In reflecting on the Miami loss, he decided to lean all the way into what he believed would work, as if he hadn’t been in Baltimore previously. Very clearly, it worked.

So now, again, with a roster and program that wasn’t a mess before he got there, he’s taking a similar approach. He’s respecting the past. But his eyes are squarely looking forward, and to facilitate that vision he’s trying to give every player the same chance to start from zero and build in the Seahawks’ new program.

“All through the lens of, This is where we’re going, but you can’t do all that s--- in one day,” he says. “You gotta do what you need to do that day. It’s all through the lens of your vision for what kind of team you want to be, but you’re not thinking, O.K., we need to stray away here or we need to abide by this. You just let your principles guide you, have guys get alignment, and let’s just keep freaking going. And we’ll look up after we stack all these days and see where we’re at after spring and then, guys, let’s reevaluate, and plan for camp.”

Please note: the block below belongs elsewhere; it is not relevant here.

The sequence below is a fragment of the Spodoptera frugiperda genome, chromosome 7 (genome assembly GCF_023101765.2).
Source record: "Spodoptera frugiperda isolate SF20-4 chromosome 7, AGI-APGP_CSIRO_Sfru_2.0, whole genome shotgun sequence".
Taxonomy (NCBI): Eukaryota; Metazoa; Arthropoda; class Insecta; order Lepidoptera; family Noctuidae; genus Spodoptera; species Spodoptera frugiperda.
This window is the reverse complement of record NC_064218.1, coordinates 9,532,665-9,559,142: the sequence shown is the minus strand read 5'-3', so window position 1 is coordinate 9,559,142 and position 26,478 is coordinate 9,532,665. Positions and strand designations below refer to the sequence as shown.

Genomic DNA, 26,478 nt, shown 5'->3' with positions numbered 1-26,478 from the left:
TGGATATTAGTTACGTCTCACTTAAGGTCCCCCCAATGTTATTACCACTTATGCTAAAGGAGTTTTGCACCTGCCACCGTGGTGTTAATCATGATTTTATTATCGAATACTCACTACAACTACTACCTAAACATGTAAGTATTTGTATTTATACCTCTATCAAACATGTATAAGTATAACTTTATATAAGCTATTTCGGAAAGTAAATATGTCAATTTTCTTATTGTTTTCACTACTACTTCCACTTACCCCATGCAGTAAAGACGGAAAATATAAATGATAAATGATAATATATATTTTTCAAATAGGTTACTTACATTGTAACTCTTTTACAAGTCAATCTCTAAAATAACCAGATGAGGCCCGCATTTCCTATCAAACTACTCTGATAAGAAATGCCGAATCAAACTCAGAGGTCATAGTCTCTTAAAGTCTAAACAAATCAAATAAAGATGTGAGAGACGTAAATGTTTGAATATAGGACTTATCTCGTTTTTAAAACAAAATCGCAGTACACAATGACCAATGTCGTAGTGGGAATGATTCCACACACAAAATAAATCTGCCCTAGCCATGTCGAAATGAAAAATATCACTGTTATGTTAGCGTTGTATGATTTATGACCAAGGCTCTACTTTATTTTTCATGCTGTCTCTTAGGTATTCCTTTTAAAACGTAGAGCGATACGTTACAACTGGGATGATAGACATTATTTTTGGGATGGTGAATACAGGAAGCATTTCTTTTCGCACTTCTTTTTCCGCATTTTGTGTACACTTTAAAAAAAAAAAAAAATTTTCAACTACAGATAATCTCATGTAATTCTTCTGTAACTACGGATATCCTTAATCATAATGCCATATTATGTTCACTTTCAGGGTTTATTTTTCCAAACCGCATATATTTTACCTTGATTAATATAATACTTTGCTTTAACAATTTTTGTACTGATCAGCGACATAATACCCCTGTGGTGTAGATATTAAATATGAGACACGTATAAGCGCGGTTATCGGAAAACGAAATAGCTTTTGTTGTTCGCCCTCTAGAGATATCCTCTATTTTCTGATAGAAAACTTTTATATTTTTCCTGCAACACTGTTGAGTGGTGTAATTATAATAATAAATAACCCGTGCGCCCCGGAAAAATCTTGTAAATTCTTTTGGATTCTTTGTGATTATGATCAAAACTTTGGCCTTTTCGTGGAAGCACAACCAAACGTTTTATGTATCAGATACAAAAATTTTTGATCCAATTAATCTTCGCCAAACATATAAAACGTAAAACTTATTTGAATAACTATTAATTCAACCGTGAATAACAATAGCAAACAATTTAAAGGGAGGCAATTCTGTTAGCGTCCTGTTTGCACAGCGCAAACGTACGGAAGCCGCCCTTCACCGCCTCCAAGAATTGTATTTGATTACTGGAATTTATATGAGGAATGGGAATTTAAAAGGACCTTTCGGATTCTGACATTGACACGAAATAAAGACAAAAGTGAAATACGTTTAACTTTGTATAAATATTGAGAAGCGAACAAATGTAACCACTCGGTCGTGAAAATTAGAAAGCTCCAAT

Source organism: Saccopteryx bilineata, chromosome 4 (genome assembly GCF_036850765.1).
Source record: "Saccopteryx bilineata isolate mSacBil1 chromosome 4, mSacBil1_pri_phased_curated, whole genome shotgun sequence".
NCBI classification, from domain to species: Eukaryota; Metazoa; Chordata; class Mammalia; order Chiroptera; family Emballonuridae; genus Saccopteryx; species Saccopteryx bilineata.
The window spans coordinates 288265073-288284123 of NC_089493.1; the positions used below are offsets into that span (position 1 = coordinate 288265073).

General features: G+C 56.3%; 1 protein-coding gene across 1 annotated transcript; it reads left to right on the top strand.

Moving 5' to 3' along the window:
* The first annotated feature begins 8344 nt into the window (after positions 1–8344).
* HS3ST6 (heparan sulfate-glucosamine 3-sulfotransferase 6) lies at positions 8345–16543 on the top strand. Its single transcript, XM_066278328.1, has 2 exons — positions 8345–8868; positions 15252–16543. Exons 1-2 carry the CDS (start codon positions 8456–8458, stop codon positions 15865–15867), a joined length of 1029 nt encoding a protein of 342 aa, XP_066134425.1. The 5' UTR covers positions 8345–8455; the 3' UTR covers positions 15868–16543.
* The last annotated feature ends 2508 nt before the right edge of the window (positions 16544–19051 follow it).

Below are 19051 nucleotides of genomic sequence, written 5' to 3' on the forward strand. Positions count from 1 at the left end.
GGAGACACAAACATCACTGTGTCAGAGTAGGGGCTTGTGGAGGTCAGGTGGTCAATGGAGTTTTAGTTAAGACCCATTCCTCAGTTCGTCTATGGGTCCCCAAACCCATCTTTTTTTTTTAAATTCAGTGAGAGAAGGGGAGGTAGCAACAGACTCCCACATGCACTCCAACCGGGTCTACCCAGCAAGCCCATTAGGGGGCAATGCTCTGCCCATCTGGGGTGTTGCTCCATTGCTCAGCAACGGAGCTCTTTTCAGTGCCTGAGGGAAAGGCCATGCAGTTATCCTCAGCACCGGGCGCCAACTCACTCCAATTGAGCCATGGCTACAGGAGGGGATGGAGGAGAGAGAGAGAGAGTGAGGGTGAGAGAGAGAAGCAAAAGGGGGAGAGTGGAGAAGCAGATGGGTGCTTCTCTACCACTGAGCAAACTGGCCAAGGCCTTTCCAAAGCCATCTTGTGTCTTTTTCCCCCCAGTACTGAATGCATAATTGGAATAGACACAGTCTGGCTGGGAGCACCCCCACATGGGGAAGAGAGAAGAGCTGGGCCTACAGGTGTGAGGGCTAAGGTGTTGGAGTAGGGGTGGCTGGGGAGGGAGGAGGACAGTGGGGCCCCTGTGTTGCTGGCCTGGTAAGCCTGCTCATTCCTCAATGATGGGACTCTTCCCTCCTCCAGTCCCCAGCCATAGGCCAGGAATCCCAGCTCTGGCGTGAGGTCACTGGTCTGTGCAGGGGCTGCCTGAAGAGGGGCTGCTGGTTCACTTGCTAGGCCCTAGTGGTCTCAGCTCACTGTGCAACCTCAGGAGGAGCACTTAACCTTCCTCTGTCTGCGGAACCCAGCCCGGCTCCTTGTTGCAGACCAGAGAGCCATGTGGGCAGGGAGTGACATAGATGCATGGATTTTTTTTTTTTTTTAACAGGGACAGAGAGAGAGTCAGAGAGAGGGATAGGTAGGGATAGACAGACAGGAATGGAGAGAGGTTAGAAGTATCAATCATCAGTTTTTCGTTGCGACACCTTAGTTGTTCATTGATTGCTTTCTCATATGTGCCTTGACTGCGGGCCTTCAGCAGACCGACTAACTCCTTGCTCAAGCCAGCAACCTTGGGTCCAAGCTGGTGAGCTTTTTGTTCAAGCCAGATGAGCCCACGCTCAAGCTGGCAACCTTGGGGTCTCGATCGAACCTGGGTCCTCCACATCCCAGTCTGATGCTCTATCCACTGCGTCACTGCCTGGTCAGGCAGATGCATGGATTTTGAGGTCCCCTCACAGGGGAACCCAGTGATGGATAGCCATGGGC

And the good news is that, as he looks around, he sees an infrastructure built to support him.

That starts with the guy he met at the Starbucks in Baltimore, but it hardly ends there.

It’s why Schneider, Allen and all the power brokers were never going to treat this like a teardown. Because it most certainly isn’t one.